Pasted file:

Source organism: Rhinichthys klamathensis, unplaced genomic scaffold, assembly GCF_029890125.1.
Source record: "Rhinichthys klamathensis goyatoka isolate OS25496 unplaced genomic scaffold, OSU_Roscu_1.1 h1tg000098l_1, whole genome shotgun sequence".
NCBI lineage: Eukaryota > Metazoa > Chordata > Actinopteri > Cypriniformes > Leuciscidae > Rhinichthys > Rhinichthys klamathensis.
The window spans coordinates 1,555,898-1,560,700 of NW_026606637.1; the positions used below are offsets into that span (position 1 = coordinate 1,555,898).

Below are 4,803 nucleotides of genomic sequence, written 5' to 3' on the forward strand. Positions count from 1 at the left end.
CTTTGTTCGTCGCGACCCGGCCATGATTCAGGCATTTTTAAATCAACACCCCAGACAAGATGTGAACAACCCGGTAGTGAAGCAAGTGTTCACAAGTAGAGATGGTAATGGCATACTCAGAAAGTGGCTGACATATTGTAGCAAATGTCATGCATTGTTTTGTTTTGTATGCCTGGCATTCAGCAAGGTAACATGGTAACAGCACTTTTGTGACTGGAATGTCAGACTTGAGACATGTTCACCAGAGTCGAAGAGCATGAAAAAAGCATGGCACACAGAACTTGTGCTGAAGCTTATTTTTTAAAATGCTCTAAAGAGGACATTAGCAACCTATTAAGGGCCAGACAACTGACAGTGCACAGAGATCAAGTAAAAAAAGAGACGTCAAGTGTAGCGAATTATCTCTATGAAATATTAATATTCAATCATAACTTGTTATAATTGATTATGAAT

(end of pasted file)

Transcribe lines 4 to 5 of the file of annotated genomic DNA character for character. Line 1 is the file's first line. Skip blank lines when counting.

The window spans coordinates 1,555,898-1,560,700 of NW_026606637.1; the positions used below are offsets into that span (position 1 = coordinate 1,555,898).

Below are 4,803 nucleotides of genomic sequence, written 5' to 3' on the forward strand. Positions count from 1 at the left end.